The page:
This question is really just a curiosity, but I'm really interested in the answer.

Given a field $K$, we can form the set$^*$ $Br(K)$ consisting of equivalence classes of finite-dimensional central simple $K$-algebras which split over some Galois extension of $K$, modulo "are Morita-equivalent" (I hope I have that right, it's been a while). This set is actually a group, in a natural way: the tensor product over $K$ is well-defined on the equivalence classes, and has identity (the equivalence class of $K$ as an algebra over itself) and inverses (given by $R\mapsto R^{op}$). Actually $Br(K)$ turns out to be a second cohomology group, in a natural and useful way, but I don't really have a good understanding of that part.

My main question is, what groups are the Brauer group of some field? I know a couple trivial bits of the answer to this: $Br(K)$ is always abelian, and of cardinality at most $\aleph_0\times\vert K\vert$; and can be trivial (e.g., if $K$ is algebraically closed), or $\mathbb{Z}/2\mathbb{Z}$ ($Br(\mathbb{R})$, by Frobenius' Theorem on division algebras over $\mathbb{R}$). I also recall that $Br(K)$ is torsion, although I can't seem to find a reference for that right now. Is there a known list of properties which are necessary and sufficient for a group to be $\cong Br(K)$ for some $K$?

Now, there are many possible variations/elaborations of this question, which may not have deep significance but seem kind of interesting. For example, leaving the context of fields for a moment, there is an analogous notion of Brauer group for groups: is there a group which is its own Brauer group? Going back to the context of fields, given a field $K$, what groups are $Br(H)$ for some $K\le H\le \overline{K}$? My second question is just: is there a good resource for this type of question, that is, for constructing Brauer groups to specification? I imagine the opposite direction (finding Brauer groups of fields we already care about) is much more useful, but I'm personally interested in this direction.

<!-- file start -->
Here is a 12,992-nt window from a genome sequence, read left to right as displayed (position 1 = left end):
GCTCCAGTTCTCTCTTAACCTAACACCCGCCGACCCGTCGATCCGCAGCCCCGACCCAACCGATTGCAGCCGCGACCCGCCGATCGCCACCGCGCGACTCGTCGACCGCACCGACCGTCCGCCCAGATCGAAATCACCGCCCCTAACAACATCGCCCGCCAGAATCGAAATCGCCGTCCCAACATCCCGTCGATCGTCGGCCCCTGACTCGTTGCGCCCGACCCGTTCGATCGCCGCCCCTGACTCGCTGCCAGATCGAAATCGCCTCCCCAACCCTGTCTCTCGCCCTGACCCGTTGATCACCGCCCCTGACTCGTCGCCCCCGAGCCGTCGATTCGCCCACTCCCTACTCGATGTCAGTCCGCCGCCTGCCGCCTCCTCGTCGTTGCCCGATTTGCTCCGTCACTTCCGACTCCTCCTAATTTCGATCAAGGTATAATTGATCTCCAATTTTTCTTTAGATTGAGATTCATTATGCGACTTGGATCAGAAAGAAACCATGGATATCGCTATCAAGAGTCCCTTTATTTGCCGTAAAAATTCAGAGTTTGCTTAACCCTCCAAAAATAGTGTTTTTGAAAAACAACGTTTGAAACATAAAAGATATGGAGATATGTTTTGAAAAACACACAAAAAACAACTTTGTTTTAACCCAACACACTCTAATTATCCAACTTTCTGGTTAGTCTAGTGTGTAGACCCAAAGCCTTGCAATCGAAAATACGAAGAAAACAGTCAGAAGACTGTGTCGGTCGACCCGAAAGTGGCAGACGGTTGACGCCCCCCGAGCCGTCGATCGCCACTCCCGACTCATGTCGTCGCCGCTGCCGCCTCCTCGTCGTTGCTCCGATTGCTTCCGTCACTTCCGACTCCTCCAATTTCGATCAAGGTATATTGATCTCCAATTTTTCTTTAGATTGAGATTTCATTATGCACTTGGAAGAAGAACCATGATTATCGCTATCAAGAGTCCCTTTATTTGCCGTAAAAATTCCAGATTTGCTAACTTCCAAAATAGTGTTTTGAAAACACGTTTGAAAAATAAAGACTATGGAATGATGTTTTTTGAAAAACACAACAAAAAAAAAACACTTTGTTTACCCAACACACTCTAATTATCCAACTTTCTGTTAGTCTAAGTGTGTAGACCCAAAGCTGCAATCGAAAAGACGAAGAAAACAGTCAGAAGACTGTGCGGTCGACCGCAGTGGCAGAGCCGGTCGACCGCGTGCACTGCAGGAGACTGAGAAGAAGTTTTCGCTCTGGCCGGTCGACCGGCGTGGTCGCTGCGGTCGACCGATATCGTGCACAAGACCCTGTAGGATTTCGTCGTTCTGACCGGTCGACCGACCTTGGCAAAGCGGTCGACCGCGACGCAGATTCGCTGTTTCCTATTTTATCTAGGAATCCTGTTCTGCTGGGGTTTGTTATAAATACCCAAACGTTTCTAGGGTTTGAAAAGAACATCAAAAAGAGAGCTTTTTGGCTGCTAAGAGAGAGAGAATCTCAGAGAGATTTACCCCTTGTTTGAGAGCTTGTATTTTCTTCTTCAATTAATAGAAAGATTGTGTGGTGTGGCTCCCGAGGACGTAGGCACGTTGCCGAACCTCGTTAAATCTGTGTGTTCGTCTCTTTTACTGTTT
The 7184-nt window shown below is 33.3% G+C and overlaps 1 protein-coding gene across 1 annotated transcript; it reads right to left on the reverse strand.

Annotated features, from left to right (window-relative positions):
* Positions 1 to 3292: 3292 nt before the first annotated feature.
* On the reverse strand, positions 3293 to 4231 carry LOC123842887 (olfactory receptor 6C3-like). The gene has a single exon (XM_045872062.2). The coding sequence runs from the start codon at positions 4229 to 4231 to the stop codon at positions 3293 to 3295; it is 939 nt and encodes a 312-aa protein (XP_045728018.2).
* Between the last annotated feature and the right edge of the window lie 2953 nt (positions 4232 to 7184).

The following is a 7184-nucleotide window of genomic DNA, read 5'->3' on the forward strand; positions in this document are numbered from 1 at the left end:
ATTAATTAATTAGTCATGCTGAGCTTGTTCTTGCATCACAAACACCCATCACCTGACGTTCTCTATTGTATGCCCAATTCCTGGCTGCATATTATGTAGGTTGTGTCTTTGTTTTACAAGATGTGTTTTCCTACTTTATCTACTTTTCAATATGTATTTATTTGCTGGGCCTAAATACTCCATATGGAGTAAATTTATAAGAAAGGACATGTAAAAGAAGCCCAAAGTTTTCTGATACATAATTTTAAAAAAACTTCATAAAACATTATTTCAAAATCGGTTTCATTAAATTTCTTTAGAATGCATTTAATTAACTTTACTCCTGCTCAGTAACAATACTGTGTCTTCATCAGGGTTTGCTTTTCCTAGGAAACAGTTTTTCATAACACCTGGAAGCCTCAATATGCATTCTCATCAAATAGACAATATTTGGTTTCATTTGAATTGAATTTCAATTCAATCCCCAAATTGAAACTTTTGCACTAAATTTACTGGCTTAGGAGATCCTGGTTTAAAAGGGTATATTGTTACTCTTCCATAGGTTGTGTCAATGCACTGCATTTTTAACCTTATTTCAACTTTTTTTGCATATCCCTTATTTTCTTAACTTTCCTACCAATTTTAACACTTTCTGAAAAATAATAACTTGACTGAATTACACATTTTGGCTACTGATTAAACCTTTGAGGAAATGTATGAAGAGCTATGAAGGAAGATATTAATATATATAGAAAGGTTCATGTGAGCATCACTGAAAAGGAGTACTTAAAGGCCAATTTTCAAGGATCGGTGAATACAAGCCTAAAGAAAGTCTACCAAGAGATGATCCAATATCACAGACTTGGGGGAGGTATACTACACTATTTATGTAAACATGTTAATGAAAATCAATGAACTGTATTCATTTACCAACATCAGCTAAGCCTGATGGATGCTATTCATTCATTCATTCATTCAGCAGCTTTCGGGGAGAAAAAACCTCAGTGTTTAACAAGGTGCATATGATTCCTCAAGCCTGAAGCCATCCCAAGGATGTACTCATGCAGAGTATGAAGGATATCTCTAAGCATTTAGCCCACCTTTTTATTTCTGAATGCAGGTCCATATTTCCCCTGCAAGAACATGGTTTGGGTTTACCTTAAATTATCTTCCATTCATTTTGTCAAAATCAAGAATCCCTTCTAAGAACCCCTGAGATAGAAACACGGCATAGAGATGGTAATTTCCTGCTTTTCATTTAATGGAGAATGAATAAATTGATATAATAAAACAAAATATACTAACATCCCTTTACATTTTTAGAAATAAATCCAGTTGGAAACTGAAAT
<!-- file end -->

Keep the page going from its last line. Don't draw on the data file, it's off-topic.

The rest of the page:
$^*$ Size issues don't arise here: since we specify "finite-dimensional," there are at most $\aleph_0\times\vert K\vert$ many such algebras up to isomorphism; using Scott's trick then lets us represent these equivalence classes in perfectly fine way.


1 Answer 1


There is a paper, that may partially answer your question.

The paper is entitled "Every finite abelian group is the Brauer group of a ring" by T. J. Ford.

You can find it here.

  • $\begingroup$ This is exactly the sort of thing I was interested in! $\endgroup$ Apr 16, 2014 at 6:24

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